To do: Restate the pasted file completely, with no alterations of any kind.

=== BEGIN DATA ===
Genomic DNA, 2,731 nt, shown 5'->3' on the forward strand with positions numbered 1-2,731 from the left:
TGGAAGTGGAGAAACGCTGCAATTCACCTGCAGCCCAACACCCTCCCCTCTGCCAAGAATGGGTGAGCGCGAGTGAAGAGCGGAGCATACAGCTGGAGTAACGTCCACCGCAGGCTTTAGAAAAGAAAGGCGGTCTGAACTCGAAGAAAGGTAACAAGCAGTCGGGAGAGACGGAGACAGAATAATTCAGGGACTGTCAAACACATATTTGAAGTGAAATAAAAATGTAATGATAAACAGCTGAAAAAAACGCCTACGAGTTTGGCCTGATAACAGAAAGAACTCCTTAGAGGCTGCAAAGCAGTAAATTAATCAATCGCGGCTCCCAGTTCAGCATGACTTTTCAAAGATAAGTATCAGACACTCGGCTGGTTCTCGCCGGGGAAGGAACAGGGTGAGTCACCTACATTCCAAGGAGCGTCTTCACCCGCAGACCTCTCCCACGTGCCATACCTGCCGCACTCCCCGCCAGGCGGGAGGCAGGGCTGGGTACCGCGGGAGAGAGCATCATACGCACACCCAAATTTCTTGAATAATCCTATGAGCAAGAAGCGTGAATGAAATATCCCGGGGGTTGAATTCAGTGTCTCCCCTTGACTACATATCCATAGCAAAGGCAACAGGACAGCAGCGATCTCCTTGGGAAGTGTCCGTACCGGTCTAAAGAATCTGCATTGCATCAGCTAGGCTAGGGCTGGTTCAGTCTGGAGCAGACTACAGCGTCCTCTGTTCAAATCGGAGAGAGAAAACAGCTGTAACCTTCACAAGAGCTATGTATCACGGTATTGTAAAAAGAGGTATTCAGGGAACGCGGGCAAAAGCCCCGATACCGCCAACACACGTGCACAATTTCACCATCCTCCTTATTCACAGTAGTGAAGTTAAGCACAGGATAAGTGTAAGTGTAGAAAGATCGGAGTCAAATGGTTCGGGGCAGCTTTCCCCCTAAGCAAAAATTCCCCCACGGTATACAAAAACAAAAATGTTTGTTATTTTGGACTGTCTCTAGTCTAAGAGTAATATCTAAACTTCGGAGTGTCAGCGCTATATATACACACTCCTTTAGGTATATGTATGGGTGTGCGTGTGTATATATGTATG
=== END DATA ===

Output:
Genomic DNA, 2,731 nt, shown 5'->3' on the forward strand with positions numbered 1-2,731 from the left:
TGGAAGTGGAGAAACGCTGCAATTCACCTGCAGCCCAACACCCTCCCCTCTGCCAAGAATGGGTGAGCGCGAGTGAAGAGCGGAGCATACAGCTGGAGTAACGTCCACCGCAGGCTTTAGAAAAGAAAGGCGGTCTGAACTCGAAGAAAGGTAACAAGCAGTCGGGAGAGACGGAGACAGAATAATTCAGGGACTGTCAAACACATATTTGAAGTGAAATAAAAATGTAATGATAAACAGCTGAAAAAAACGCCTACGAGTTTGGCCTGATAACAGAAAGAACTCCTTAGAGGCTGCAAAGCAGTAAATTAATCAATCGCGGCTCCCAGTTCAGCATGACTTTTCAAAGATAAGTATCAGACACTCGGCTGGTTCTCGCCGGGGAAGGAACAGGGTGAGTCACCTACATTCCAAGGAGCGTCTTCACCCGCAGACCTCTCCCACGTGCCATACCTGCCGCACTCCCCGCCAGGCGGGAGGCAGGGCTGGGTACCGCGGGAGAGAGCATCATACGCACACCCAAATTTCTTGAATAATCCTATGAGCAAGAAGCGTGAATGAAATATCCCGGGGGTTGAATTCAGTGTCTCCCCTTGACTACATATCCATAGCAAAGGCAACAGGACAGCAGCGATCTCCTTGGGAAGTGTCCGTACCGGTCTAAAGAATCTGCATTGCATCAGCTAGGCTAGGGCTGGTTCAGTCTGGAGCAGACTACAGCGTCCTCTGTTCAAATCGGAGAGAGAAAACAGCTGTAACCTTCACAAGAGCTATGTATCACGGTATTGTAAAAAGAGGTATTCAGGGAACGCGGGCAAAAGCCCCGATACCGCCAACACACGTGCACAATTTCACCATCCTCCTTATTCACAGTAGTGAAGTTAAGCACAGGATAAGTGTAAGTGTAGAAAGATCGGAGTCAAATGGTTCGGGGCAGCTTTCCCCCTAAGCAAAAATTCCCCCACGGTATACAAAAACAAAAATGTTTGTTATTTTGGACTGTCTCTAGTCTAAGAGTAATATCTAAACTTCGGAGTGTCAGCGCTATATATACACACTCCTTTAGGTATATGTATGGGTGTGCGTGTGTATATATGTATG